It’s some dense shit, is what I’m saying, and it’s frequently insane. “30 Clip Extension” ends with a list of mechanical computer parts; “Moon Whip Quäz” sounds like the introductory music to a disco opera. And those lyrics sheets prove to be puzzles of their own, including the following note for instrumental “Dèesse Du Sang”: “This song is sung in the ancient Quasarian Fluud’Or tongue Quazars grew up speaking.” Very helpful, thanks.
Occasionally moments pop through the elliptical fog, providing a glimpse into their real-world stimuli. The pulsing, aquatic “Late Night Phone Calls” may be the most elaborately robed story about Tinder ever written; “Eel Dreams” nestles a story about sexting and Netflix-and-chill into an electro-funk tableau of hologram synth-bots and beams of light. But the moment you steady a narrative in your mind, it all shakes apart and reforms. Quazarz listeners essentially become protagonists from a Jorge Luis Borges story, piecing together inadequate notes on an intentionally byzantine conspiracy, impossible to fully grasp.
There’s a strange allure to art like this, in which a secret back door leads to a mysterious stairwell that arcs up to the very room you started in. Borges is an obvious touchpoint, but Umberto Eco, Roland Barthes, and Mark Danielewski continued that literary gamesmanship; in film, there are the spiraling nightmares of David Lynch and the surface-level abstractions of Michael Haneke. In music, it’s almost a cliché to eventually turn to sci-fi conceptualism, but successfully doing so is part of how Radiohead created its legend. In hip-hop, however, there are few comparable precedents. The dusty, chess-boxing mythos of the Wu-Tang Clan was mostly a series of comic-book alter egos, while the knottiness of Aesop Rock’s lyricism lacks the sort of world-building all those non-rap artists employ.
In all of these cases, the aim is to leave you lost somewhere in the funhouse, grasping for meaning; it turns art appreciation into a sort of puzzle to be unlocked. It’s no surprise that games themselves are uniquely good at creating these impossible, allusive possibility spaces, whether it’s the black monolith of Fez, the alien cosmologies of Aliceffekt’s work, or even the walkthrough-shirking abstraction of Dark Souls’ architectural history. Other games, like Monument Valley, Antichamber, and Naissancee, more directly created these mysterious Piranesian nowheres.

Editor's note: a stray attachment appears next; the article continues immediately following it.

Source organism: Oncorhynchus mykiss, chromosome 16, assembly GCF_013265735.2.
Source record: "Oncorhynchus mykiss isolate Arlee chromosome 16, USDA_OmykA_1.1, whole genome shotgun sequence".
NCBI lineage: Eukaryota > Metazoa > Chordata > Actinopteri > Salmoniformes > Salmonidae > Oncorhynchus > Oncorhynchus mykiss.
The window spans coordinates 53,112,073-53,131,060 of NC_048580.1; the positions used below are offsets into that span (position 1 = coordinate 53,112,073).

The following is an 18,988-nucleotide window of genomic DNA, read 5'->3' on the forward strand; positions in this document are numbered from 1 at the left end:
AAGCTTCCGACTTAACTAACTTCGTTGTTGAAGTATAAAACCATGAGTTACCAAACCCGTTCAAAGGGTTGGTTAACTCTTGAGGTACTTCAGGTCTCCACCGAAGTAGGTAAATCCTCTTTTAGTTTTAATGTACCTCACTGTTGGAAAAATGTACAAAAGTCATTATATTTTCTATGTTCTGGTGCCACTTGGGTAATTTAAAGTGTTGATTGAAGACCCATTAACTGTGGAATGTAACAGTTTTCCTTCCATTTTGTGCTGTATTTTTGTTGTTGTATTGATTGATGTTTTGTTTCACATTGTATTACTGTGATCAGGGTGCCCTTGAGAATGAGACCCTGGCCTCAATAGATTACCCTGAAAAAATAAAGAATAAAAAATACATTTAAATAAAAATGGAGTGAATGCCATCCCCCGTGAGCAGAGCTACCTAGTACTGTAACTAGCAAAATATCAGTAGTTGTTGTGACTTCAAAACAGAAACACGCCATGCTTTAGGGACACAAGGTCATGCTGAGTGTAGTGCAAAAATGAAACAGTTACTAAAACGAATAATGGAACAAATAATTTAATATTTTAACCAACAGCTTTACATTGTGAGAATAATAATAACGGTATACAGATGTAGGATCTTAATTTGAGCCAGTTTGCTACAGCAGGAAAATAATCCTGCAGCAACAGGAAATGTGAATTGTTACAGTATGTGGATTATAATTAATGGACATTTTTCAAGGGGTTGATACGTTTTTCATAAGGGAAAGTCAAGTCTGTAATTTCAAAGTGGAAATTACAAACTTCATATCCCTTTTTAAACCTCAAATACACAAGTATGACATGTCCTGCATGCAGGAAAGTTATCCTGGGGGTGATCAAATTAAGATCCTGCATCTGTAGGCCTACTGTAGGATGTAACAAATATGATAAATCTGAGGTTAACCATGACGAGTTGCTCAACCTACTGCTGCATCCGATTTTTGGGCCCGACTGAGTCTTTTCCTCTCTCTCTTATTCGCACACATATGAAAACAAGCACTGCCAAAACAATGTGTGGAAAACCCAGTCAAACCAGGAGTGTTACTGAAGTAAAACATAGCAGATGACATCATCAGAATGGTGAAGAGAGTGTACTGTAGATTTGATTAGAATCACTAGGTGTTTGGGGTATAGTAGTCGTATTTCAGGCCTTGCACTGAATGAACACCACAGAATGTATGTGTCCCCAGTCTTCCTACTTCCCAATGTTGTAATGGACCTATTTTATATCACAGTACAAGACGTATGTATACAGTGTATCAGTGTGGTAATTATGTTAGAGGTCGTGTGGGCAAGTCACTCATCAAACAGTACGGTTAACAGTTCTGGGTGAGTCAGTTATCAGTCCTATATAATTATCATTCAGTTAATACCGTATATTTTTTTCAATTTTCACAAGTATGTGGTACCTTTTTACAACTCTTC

When it comes to Quazarz, as with a game, you have to want to play. It does little to draw more casual listeners in, and is probably more fun to think (and write) about than actually listen to. The albums represent a further retreat from the traditional boom-bap on which Butler made his name, and sometimes it’s hard not to yearn for a return to those simpler times—particularly when the whispers of it on Gangster Star’s “Shine A Light,” Lese Majesty’s “Forerunner Foray,” or Black Up’s “Recollections Of The Wraith” provide such radiant examples of the form.
But then, there’s plenty of that stuff out there. The entire point of artworks like what Shabazz Palaces has delivered here is to create a distinctly self-contained universe. Here Butler and collaborator Tendai Maraire mix up horny Jack Vance space adventure, high-minded Frank Herbert philosophizing, and the pastel cityscapes of Moebius into what have to be some of the most subliminal hip-hop disses ever leveled. Armies of corny rappers are disassembling into 1s and 0s, utterly annihilated, while Shabazz Palaces jets off in its whip to some new, inner galaxy. Butler and Maraire seem uninterested in whether you “get it.” You meet them on their own turf, and you get lost there.